Stock resanator Pipe Drilled out stinger to .2330

    Carb: Tm523

    Easy start system

    Air cleaner: Larger Motor saver

    Took it out and it seemed little lazy on the bottom end but it had even more mid and top end. Crashed it early in the run and had a idle issue (Bent the throttle linkage a little bit) cracked it one more time and blew the spur gear apart. Replaced the spur gear and adjusted the low side just a tiny bit and adjusted the throttle linkage. I had my crazy bottom end back and super throttle response back. This deal is just crazy fast and out of control. So yes the 15/64 drilling out the stinger works. I then replaced the 15 clutch bell with the 14. All I can say is wow it's like a electric truck you crack the throttle and its gone. It has so much low and mid range it's insane. I raced my brothers Stock jato 3.3 and I beat him the whole time until the very top end were his 60+ mph kicks in. But off the line and mid range I was ahead of him until I just ran out of gear and engine rpm.
    I thought when I first drilled it to the .2330 and tried it I was like man I lost that perfect balance between low and mid range throttle response. But it wasnt the case. Little carb adjustment and I was back to were I was.

  21. #21
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    It would be interesting to use a Spektrum radio with telemetry with the stock pipe and carb and then swap over to the RB carb and drilled pipe. This could tell us a number of things objectively, including how muc hthe top end engine RPM incrased. I will throw my Spektrum on our Revo or T-Maxx in the next week or so and see what it it really does and get back with you, if you are interested. But perhaps you have a telemerty radio yourself.

  22. #22
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    That would be great we can compare notes. You can never get enough test data
    Quote Originally Posted by Smyers View Post
    It would be interesting to use a Spektrum radio with telemetry with the stock pipe and carb and then swap over to the RB carb and drilled pipe. This could tell us a number of things objectively, including how muc hthe top end engine RPM incrased. I will throw my Spektrum on our Revo or T-Maxx in the next week or so and see what it it really does and get back with you, if you are interested. But perhaps you have a telemerty radio yourself.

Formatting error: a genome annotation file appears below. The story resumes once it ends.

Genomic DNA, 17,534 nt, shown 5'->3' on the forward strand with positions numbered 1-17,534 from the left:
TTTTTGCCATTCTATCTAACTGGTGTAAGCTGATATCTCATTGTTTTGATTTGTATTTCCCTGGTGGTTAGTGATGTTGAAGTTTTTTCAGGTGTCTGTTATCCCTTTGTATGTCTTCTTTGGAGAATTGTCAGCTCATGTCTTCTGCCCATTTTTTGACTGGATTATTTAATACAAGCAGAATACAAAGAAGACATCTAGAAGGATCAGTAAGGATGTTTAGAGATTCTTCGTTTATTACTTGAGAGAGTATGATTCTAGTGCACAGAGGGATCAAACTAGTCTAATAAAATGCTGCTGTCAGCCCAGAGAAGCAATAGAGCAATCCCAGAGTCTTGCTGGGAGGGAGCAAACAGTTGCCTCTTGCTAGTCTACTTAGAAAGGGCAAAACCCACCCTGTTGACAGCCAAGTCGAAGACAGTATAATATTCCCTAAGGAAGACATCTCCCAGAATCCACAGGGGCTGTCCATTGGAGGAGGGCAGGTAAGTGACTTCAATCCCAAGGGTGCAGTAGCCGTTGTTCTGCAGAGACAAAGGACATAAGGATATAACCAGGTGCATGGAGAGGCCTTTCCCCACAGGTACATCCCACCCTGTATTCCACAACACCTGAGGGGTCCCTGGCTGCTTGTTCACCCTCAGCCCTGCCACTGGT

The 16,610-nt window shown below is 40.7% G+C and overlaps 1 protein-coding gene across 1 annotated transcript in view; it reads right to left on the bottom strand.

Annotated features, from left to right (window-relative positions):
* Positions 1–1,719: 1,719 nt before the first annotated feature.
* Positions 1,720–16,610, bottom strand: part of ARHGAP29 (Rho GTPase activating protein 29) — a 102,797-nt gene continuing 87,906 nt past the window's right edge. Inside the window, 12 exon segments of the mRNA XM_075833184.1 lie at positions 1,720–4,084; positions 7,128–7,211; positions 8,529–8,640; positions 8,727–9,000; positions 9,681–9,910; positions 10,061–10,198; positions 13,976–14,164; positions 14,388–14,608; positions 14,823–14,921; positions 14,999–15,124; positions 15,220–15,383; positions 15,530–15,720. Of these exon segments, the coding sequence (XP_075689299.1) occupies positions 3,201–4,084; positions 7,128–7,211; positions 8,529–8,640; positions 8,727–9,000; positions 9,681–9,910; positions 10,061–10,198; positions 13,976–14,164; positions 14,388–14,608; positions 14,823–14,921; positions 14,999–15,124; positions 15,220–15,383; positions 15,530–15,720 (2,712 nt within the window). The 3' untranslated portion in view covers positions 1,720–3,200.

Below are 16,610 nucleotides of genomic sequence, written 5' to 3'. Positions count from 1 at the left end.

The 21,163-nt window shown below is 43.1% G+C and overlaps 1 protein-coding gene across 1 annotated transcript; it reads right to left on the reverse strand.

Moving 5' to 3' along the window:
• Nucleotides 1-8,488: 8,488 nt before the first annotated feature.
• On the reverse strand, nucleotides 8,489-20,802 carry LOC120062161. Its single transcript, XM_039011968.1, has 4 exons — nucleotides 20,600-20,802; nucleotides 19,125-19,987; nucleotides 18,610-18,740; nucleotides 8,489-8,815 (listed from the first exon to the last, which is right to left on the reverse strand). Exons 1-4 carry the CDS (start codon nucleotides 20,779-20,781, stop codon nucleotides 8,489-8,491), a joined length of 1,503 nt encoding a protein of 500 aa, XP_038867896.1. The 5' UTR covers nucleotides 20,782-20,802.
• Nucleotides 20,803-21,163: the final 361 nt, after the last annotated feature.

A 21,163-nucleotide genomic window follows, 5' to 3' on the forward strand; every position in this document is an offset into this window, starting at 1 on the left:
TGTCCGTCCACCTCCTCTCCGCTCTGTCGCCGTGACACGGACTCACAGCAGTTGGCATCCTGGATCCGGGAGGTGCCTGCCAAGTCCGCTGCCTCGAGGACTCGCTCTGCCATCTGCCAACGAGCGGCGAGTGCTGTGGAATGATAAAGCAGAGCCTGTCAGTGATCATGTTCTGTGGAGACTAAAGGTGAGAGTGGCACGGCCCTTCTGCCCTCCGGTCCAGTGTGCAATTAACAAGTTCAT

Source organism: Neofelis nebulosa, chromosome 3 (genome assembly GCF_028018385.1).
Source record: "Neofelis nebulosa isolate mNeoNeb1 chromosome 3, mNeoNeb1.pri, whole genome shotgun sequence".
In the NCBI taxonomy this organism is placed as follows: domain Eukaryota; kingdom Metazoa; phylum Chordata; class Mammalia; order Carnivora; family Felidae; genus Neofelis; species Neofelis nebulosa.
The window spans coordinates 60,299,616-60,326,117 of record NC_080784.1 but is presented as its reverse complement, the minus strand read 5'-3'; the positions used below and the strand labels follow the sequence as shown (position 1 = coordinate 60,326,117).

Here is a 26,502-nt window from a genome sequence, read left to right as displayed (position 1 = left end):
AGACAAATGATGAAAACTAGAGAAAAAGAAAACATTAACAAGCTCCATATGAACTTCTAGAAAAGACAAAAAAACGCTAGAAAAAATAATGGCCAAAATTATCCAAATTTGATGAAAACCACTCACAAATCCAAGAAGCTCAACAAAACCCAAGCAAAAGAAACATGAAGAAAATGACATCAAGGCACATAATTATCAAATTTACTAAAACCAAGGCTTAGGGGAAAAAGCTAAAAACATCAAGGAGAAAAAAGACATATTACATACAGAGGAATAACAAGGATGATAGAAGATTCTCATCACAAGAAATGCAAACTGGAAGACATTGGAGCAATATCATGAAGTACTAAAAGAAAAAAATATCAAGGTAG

23. #23
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    I picked up a Force .28 carb on E-bay for $14.00. I had to turn down the base to get it to fit in the engine and build a new (longer, offset to the right) throttle arm, and i had to cut a notch out of the roll bar to be able to adjust the LSN, but other than that, it was a simple conversion. Right now i am geared 17/36 and it is crazy fast. The engine sounds like it turning much faster on the top end, Throttle response is crisp and the low to midrange transition is smooth. What impressed me the most, was how easy it was to tune. 1/4 turns were resulting in noticeable and forgiving changes not the 1/8 to 1/16th adjustments that i was having to make on the stock carb. i hope to get the GPS on it soon to check the top speed. Its barely able to lift the wheels from a stand still, but i am only running 20% fuel at this time. i plan on switching to 33% and lowering the gearing some.